Search AFA

How Far Will the Dark Go … This Time?

Wednesday, May 16, 2018 @ 1:39 PM
How Far Will the Dark Go … This Time? ATTENTION: Major social media outlets are finding ways to block the conservative/evangelical viewpoint. Click here for daily electronic delivery of The Stand's Daily Digest - the day's top blogs from AFA.

Rebecca Davis Assistant Editor of The Stand MORE

How far does the dark go? 

It’s a haunting question. It’s a legit question, and it’s the same question AFA has been asking for the last several months in reference to the content of the original Netflix series 13 Reasons Why: Just how far is the streaming giant willing to go in the name of entertainment and profit? 

So it’s ironic – or perhaps chillingly appropriate – that those words are the lyrics to the soundtrack of the recently released trailer for Season 2 of 13 Reasons Why – slated to drop globally on Netflix May 18. 

If the lyrics are any indication of the content of the second season, then it is safe to assume that it will be much like the first season – shrouded by a haunting darkness where hopelessness abounds, sin runs rampant, and redemption retreats. 

The first season of the 13 Reasons Why is based on a young adult novel written by Jay Asher. Both the novel and the series revolve around the suicide of teenager Hannah Baker who leaves behind cassette tapes that blame 13 different people as the reasons she ended her life. The tapes are her means of revenge, her power over them after death. 

Targeted at teens, the Netflix series is rated TV-MA for mature audiences only; the first season is full of gratuitous profane language, excessive drug and alcohol use by high school students, homosexuality, empty friendships, bullying and violence, graphic sex including two rape scenes – one likened to soft porn, and a full-on, raw, very real and gruesome three-minute depiction of a teenage girl committing suicide. 

The official trailer for Season 2 hints at similar content including the suspected addition of gun violence. According to a review recently released by Entertainment Weekly: Season 2 expands “its focus into a timely examination of sexual assault and its aftermath” while “the issue of suicide and mental health is somewhat sidelined.” 

This time around, the creative team behind 13 Reasons Why did make some much-appreciated efforts to soften the blow of the controversial series that has received much criticism despite its huge fan base. There are content warnings attached to the series and even a video of cast members out of character speaking to viewers about the heaviness of the show’s topics. An informative website with a discussion guide and support resources and services for those in crisis is also available. Viewers are even encouraged to watch the show with a trusted adult.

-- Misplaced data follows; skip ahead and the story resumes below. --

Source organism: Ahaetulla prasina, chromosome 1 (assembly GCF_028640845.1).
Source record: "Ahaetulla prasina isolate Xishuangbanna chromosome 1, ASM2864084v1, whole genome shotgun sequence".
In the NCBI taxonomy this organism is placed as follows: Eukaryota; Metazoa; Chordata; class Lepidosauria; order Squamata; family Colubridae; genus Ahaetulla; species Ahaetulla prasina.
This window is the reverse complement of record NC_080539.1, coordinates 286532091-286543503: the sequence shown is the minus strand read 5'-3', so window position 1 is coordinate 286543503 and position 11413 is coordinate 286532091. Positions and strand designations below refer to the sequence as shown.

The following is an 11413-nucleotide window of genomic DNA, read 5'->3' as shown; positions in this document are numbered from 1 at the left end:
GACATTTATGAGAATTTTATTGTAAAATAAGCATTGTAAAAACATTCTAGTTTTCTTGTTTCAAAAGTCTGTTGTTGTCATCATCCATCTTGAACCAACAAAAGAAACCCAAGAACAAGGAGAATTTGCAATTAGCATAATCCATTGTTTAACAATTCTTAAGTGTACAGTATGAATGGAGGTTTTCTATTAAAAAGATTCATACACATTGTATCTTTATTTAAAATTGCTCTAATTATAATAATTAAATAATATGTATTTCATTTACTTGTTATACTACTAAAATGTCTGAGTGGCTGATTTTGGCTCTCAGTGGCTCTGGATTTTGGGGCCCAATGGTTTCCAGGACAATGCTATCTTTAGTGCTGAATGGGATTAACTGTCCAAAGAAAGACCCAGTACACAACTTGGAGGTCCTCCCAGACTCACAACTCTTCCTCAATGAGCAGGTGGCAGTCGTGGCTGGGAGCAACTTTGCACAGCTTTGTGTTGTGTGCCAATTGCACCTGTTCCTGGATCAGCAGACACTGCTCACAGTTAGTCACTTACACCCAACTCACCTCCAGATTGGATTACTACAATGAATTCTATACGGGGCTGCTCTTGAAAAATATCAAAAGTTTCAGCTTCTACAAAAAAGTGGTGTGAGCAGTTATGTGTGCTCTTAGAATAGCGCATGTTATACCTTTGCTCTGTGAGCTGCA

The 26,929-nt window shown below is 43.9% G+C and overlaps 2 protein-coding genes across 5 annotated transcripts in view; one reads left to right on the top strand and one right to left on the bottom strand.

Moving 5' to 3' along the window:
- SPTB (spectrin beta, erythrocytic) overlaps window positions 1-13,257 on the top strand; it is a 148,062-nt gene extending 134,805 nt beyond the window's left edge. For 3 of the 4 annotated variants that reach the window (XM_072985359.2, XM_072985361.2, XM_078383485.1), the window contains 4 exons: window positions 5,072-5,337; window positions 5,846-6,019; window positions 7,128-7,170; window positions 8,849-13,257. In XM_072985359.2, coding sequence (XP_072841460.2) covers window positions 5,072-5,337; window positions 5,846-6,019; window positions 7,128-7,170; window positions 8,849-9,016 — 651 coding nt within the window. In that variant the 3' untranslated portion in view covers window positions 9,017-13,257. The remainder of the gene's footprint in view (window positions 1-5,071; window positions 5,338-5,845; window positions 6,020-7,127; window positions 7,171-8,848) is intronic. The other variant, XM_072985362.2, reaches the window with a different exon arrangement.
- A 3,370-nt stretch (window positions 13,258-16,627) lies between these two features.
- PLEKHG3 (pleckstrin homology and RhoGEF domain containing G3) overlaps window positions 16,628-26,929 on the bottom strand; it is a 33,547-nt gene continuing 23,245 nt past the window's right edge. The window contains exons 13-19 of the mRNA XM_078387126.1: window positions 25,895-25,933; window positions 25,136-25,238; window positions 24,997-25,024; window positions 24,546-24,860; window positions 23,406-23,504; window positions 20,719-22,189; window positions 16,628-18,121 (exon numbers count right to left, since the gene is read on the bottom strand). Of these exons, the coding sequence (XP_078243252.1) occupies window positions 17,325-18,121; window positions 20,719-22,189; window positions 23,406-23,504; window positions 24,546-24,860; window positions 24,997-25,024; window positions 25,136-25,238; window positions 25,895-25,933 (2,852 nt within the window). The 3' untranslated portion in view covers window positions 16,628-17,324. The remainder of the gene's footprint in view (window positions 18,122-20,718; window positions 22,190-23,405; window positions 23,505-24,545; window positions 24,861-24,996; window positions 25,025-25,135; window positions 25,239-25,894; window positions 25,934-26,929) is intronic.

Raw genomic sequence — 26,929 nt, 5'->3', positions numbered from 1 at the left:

Sounds good. Right? 

Wrong. 

Those behind the film are very strategic in the timing of the release of Season 2. It is releasing at the end of the school year and the beginning of summer – when young people will be at home alone with very little to do. Such timing only encourages young people to binge-watch the second season (and perhaps go back and do the same with the first season), ultimately increasing the popularity of the show and upping the hype for Netflix. 

While Netflix has taken some cautionary steps in the right direction, it is still not enough. Why continue – in the name of “awareness” and “fostering conversation” – to create and produce a show that is leading young people to mimic what they see on the screen? 

It’s not worth it. 

The Bright family of Alabaster, Alabama, would agree. Fourteen-year-old Anna Bright committed suicide in a way similar to what she saw in 13 Reasons Why after binge-watching the first season. She was not the only one. 

Bella Herndon and Priscilla Chiu, both 15-yearolds from California, took their own lives just days after watching the series. And a 23-year-old Peruvian man, Franco Alonso Lazo Medrano, also committed suicide and left behind recordings that mimicked what the main character did in 13 Reasons Why

Brian Yorkey, writer and producer of 13 Reasons Why, told BuzzFeed

[W]hen developing Season 2, the production team hired new additional experts in mental health and sexual assault to advise them on their storylines. These consultants provided information about the real-life implications of some of the topics addressed on the show, explaining how particular scenarios would play out in real life — with an ‘attentive, young audience’ in mind. 

Perhaps the families of Bright, Herndon, Chiu, and Medrano should be “the experts” who provide such information in the form of hard evidence to Yorkey, who chose to end Season 1 with a copycat suicide attempt that continues as a storyline in Season 2. 

According to BuzzFeed: